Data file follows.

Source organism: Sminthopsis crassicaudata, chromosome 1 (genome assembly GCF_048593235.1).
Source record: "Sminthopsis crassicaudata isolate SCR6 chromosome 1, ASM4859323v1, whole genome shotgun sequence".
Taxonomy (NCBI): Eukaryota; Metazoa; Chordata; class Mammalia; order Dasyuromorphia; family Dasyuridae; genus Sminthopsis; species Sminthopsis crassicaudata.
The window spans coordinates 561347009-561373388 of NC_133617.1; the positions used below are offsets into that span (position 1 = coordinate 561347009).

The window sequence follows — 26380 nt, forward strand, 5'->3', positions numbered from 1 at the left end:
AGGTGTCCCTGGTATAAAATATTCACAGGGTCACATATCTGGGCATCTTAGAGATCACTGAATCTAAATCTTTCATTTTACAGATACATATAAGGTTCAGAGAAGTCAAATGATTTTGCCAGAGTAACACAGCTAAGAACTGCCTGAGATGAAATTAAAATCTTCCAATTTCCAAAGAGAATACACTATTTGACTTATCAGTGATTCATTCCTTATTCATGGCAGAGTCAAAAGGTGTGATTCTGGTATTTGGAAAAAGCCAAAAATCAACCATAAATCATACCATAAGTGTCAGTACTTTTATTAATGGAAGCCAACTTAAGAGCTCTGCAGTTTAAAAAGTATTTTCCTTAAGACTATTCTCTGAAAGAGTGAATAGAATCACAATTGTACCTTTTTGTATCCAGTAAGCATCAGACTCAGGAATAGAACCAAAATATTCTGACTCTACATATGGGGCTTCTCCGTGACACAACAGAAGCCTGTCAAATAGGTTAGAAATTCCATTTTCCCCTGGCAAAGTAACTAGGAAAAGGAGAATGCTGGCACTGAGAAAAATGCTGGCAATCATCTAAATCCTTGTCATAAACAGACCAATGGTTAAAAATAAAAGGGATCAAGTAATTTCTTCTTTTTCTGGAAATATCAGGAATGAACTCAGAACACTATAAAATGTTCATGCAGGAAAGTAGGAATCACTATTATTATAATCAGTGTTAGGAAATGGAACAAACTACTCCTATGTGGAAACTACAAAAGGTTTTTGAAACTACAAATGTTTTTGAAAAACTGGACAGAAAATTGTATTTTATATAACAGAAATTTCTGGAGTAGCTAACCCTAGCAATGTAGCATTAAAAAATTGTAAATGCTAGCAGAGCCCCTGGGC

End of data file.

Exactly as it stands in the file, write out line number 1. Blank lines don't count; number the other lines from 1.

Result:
Source organism: Sminthopsis crassicaudata, chromosome 1 (genome assembly GCF_048593235.1).